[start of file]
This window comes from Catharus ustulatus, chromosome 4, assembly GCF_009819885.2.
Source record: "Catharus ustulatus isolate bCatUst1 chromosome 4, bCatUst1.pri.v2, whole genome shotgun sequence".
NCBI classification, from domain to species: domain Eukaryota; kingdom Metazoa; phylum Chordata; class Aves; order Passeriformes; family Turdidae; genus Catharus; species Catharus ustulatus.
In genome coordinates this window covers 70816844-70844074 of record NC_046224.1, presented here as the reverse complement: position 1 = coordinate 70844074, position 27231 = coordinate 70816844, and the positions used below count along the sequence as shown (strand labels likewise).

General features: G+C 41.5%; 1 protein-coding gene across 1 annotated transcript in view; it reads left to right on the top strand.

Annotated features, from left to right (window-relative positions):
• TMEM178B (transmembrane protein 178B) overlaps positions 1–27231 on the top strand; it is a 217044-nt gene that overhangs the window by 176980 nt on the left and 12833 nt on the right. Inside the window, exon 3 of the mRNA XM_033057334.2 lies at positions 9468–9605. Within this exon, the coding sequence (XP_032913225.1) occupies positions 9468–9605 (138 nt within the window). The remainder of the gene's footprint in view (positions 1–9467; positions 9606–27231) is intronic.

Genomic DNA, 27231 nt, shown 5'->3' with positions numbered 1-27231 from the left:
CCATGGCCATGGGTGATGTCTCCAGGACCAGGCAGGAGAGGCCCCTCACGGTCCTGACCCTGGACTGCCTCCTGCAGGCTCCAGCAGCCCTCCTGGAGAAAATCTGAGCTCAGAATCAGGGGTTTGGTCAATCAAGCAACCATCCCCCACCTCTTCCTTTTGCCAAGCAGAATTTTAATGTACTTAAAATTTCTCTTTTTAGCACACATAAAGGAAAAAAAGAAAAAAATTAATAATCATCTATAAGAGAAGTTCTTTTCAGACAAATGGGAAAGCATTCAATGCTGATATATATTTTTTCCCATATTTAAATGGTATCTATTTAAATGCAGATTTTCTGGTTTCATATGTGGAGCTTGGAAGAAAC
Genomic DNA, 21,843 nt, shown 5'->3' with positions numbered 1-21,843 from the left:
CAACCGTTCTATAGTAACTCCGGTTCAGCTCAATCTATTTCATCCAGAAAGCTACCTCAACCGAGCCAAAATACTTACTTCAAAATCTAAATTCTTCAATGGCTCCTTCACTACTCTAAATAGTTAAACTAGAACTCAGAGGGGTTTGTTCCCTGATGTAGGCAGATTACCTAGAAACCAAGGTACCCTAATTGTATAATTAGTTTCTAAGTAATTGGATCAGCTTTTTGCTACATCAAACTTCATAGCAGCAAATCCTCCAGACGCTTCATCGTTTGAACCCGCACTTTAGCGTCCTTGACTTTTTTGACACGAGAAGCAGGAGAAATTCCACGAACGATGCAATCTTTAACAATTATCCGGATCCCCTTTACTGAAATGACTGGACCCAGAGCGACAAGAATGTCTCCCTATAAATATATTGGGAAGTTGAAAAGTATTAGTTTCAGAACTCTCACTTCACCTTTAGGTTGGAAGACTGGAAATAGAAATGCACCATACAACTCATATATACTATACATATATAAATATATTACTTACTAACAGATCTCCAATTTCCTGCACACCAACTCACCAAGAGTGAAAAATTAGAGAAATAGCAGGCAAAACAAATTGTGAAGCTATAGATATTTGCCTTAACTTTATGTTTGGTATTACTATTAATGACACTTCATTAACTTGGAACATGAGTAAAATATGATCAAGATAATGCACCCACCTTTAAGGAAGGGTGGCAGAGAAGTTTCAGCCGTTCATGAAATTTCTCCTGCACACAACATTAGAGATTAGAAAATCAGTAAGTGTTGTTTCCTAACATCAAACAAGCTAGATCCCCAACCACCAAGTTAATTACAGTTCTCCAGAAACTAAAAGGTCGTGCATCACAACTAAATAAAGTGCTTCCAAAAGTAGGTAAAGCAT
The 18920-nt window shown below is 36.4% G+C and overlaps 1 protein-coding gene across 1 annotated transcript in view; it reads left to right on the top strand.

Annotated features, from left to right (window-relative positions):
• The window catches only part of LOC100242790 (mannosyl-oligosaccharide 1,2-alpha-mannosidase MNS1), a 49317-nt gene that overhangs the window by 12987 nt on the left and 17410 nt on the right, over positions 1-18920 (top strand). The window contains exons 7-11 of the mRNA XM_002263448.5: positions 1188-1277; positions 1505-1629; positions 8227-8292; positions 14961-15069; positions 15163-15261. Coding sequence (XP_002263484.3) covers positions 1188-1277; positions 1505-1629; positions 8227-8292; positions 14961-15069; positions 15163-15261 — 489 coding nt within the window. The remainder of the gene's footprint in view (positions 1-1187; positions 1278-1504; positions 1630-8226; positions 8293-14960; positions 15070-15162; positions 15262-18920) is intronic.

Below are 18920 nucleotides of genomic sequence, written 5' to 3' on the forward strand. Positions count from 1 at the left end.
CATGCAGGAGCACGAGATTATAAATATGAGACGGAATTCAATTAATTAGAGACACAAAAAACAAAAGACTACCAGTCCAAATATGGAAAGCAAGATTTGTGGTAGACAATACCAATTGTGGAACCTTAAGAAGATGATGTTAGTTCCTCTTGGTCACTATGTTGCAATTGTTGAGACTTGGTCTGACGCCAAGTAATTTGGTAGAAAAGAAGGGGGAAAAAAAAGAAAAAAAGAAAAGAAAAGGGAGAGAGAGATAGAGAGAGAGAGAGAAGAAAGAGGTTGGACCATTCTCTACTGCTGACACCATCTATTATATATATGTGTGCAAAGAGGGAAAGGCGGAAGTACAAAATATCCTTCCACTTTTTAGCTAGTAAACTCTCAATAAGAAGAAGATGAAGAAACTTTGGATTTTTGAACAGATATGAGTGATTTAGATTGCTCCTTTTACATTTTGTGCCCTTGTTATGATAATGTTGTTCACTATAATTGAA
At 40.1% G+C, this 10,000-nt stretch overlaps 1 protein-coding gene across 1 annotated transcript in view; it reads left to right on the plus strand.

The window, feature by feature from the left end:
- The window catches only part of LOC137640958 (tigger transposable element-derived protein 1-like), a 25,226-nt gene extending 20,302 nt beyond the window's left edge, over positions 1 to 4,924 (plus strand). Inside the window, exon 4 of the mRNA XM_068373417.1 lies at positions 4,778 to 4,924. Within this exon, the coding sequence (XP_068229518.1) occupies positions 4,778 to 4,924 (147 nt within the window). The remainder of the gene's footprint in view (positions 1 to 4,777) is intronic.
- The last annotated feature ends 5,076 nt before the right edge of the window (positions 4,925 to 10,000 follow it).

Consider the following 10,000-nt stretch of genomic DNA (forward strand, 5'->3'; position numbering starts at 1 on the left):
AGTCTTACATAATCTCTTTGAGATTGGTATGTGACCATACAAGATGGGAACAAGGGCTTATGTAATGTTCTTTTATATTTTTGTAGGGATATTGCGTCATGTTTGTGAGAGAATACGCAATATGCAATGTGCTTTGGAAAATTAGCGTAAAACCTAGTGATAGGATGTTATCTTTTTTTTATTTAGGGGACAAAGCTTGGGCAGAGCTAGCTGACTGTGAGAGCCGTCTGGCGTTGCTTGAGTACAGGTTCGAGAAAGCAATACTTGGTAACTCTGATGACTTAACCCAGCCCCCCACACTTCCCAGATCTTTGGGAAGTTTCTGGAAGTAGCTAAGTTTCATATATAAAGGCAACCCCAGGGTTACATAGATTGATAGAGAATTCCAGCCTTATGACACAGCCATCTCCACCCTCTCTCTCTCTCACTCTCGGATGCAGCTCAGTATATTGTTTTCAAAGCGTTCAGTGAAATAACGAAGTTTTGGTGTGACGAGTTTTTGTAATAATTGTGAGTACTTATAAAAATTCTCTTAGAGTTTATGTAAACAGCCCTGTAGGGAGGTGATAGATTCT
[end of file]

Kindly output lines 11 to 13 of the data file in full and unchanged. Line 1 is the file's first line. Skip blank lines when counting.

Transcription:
CAACCGTTCTATAGTAACTCCGGTTCAGCTCAATCTATTTCATCCAGAAAGCTACCTCAACCGAGCCAAAATACTTACTTCAAAATCTAAATTCTTCAATGGCTCCTTCACTACTCTAAATAGTTAAACTAGAACTCAGAGGGGTTTGTTCCCTGATGTAGGCAGATTACCTAGAAACCAAGGTACCCTAATTGTATAATTAGTTTCTAAGTAATTGGATCAGCTTTTTGCTACATCAAACTTCATAGCAGCAAATCCTCCAGACGCTTCATCGTTTGAACCCGCACTTTAGCGTCCTTGACTTTTTTGACACGAGAAGCAGGAGAAATTCCACGAACGATGCAATCTTTAACAATTATCCGGATCCCCTTTACTGAAATGACTGGACCCAGAGCGACAAGAATGTCTCCCTATAAATATATTGGGAAGTTGAAAAGTATTAGTTTCAGAACTCTCACTTCACCTTTAGGTTGGAAGACTGGAAATAGAAATGCACCATACAACTCATATATACTATACATATATAAATATATTACTTACTAACAGATCTCCAATTTCCTGCACACCAACTCACCAAGAGTGAAAAATTAGAGAAATAGCAGGCAAAACAAATTGTGAAGCTATAGATATTTGCCTTAACTTTATGTTTGGTATTACTATTAATGACACTTCATTAACTTGGAACATGAGTAAAATATGATCAAGATAATGCACCCACCTTTAAGGAAGGGTGGCAGAGAAGTTTCAGCCGTTCATGAAATTTCTCCTGCACACAACATTAGAGATTAGAAAATCAGTAAGTGTTGTTTCCTAACATCAAACAAGCTAGATCCCCAACCACCAAGTTAATTACAGTTCTCCAGAAACTAAAAGGTCGTGCATCACAACTAAATAAAGTGCTTCCAAAAGTAGGTAAAGCAT
The 18920-nt window shown below is 36.4% G+C and overlaps 1 protein-coding gene across 1 annotated transcript in view; it reads left to right on the top strand.

Annotated features, from left to right (window-relative positions):